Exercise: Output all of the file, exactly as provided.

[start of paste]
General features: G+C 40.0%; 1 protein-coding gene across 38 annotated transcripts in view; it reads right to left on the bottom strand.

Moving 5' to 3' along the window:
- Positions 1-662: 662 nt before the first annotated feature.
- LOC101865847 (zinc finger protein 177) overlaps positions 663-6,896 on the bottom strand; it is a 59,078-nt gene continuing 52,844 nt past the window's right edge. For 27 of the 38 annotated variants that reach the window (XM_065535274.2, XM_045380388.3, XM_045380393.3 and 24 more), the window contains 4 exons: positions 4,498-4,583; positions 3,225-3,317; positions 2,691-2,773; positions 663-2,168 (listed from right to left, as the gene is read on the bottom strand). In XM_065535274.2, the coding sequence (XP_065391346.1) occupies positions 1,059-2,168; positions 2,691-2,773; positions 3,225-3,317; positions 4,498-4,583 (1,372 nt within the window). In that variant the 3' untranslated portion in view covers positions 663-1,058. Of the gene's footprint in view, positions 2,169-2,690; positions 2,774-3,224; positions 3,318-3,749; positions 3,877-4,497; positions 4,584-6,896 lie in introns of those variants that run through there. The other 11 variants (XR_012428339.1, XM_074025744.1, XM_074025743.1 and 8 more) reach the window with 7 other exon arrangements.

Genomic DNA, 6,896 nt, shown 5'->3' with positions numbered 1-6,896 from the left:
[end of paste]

General features: G+C 40.0%; 1 protein-coding gene across 38 annotated transcripts in view; it reads right to left on the bottom strand.

Moving 5' to 3' along the window:
- Positions 1-662: 662 nt before the first annotated feature.
- LOC101865847 (zinc finger protein 177) overlaps positions 663-6,896 on the bottom strand; it is a 59,078-nt gene continuing 52,844 nt past the window's right edge. For 27 of the 38 annotated variants that reach the window (XM_065535274.2, XM_045380388.3, XM_045380393.3 and 24 more), the window contains 4 exons: positions 4,498-4,583; positions 3,225-3,317; positions 2,691-2,773; positions 663-2,168 (listed from right to left, as the gene is read on the bottom strand). In XM_065535274.2, the coding sequence (XP_065391346.1) occupies positions 1,059-2,168; positions 2,691-2,773; positions 3,225-3,317; positions 4,498-4,583 (1,372 nt within the window). In that variant the 3' untranslated portion in view covers positions 663-1,058. Of the gene's footprint in view, positions 2,169-2,690; positions 2,774-3,224; positions 3,318-3,749; positions 3,877-4,497; positions 4,584-6,896 lie in introns of those variants that run through there. The other 11 variants (XR_012428339.1, XM_074025744.1, XM_074025743.1 and 8 more) reach the window with 7 other exon arrangements.

Genomic DNA, 6,896 nt, shown 5'->3' with positions numbered 1-6,896 from the left: